OpenText™ | Web Site Management How to use Optimost Testing with Web Site Management
How to use Optimost Testing with Web Site Management
Product: OpenText Web Site Management and Delivery Server
Task/Topic: Features and Functionality, Deployment, Administration
Audience: Administrators, Decision Makers
Document ID: 510016
Author: Henning Hinrichs, Principal Software Architect, OpenText Web Site Management
Updated: May 9, 2017
Overview: Testing web site objectives
This article discusses the use of A/B testing to better reach objectives with web sites. It presents simple example showcases implementing A/B testing using OpenText Optimost Visual Test with OpenText Web Site Management (WSM). The article ends with a section discussing further possibilities and a chapter answering some frequently asked questions.
Why A/B testing
A/B testing is used to increase the so-called conversion rate, meaning to increase transactions per visit. However, A/B testing can be used more generally to test hypotheses to better reaching objectives.
Web analytics does not know your objectives
You might want to know which users do what on your web site. To this end, you need web analytics. However, analytics just collects and presents data as-is. Analytics does not know about the objectives you want to pursue with your web site. Web analytics cannot answer questions like whether you should have done something different to better achieve your objectives. For example, more clicks, orders, downloads per visit.
Use opinions and empirical data to discuss variants and audiences
This is where variants enter the scene. You can discuss pros and cons of variants of your web pages and the hypotheses backing them with as many peers and customers you can find. Typically, there will be many opinions, preferences, reasons, and hope to select the best variant for live production. You may even decide to produce different variants for different audiences. Arguments, opinions and even speculations are required and valuable to understand and classify web site usage and user motivation.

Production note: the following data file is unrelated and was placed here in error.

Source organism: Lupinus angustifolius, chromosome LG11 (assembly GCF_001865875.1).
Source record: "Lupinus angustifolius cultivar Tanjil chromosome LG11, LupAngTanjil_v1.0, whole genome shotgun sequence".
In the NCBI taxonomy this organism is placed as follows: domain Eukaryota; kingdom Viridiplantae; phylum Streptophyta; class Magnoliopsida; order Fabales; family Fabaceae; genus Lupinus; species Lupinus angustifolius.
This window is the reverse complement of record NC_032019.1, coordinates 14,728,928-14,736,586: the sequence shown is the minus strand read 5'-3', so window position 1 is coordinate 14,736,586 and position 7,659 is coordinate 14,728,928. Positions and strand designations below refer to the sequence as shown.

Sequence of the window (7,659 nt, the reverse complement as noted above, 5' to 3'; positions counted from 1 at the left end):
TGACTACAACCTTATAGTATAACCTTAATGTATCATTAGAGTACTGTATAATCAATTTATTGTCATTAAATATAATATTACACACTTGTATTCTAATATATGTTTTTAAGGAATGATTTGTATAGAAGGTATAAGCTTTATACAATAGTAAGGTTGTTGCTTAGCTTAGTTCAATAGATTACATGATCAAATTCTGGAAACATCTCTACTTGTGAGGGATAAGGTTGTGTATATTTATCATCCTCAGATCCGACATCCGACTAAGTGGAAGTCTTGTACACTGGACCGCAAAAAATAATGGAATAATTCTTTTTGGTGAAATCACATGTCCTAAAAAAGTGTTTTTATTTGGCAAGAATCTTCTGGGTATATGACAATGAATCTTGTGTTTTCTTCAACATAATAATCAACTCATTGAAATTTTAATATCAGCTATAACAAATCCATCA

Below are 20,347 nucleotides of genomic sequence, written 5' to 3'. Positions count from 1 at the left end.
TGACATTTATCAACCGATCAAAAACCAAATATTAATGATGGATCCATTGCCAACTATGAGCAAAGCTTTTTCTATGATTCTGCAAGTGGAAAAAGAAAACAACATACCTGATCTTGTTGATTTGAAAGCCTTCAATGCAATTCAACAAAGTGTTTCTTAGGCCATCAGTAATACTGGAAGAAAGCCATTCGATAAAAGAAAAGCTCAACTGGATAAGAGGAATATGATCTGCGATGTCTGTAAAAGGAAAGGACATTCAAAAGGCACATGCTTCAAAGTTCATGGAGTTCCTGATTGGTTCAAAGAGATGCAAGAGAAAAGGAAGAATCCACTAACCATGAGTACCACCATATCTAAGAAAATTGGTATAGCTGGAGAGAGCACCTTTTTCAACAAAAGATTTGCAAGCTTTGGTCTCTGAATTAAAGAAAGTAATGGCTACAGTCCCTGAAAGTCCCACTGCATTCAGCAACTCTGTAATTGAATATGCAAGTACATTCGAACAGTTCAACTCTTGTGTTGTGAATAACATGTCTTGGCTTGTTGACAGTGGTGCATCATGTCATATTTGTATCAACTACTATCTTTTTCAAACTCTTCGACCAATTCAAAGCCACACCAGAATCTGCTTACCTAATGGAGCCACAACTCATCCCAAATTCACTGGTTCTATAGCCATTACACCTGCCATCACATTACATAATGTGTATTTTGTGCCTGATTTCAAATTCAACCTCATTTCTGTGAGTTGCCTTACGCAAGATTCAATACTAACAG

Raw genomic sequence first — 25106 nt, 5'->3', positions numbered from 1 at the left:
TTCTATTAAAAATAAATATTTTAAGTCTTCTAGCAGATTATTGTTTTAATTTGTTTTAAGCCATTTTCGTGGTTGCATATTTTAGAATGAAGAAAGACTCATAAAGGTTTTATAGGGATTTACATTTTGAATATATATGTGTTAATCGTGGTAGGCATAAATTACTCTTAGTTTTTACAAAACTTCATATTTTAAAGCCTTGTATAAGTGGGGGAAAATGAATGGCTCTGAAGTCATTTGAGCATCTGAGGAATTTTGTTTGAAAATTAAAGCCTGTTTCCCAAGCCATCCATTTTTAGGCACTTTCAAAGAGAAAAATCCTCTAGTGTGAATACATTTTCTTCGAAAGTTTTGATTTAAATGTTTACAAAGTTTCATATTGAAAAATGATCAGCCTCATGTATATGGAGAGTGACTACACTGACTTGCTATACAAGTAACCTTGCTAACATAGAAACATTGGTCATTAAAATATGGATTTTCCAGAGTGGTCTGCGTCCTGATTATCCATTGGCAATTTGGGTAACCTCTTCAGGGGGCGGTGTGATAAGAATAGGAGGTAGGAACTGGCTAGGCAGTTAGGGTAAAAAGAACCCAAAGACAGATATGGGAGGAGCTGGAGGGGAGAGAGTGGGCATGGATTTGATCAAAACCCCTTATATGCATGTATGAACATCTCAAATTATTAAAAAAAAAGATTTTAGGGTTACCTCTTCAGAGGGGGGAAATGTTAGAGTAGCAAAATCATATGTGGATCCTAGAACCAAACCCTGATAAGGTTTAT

However, real users with their concrete interest in real-life contexts may behave unexpectedly. You only know if you get real data from them, by presenting different variants of one or more pages to your user base - and then use analytics to find out which variant does better in reaching defined objectives. With this so-called A/B testing, you can check hypotheses on web site effectiveness by empirical data, turning opinion into knowledge and often producing significant enhancements.
A/B testing process and tools
As simple as the A/B testing concept is, it nevertheless requires some steps to implement. For some of these steps, you will need tools. Typically, the IT department or technical personas do not define objectives for a web site. Hence, the tools should be accessible by personas with as little technical assistance as possible.
Since A/B testing variants are (during the testing period) presented live to users of the web site, a partial or similar process to the releasing of web site changes should be followed.
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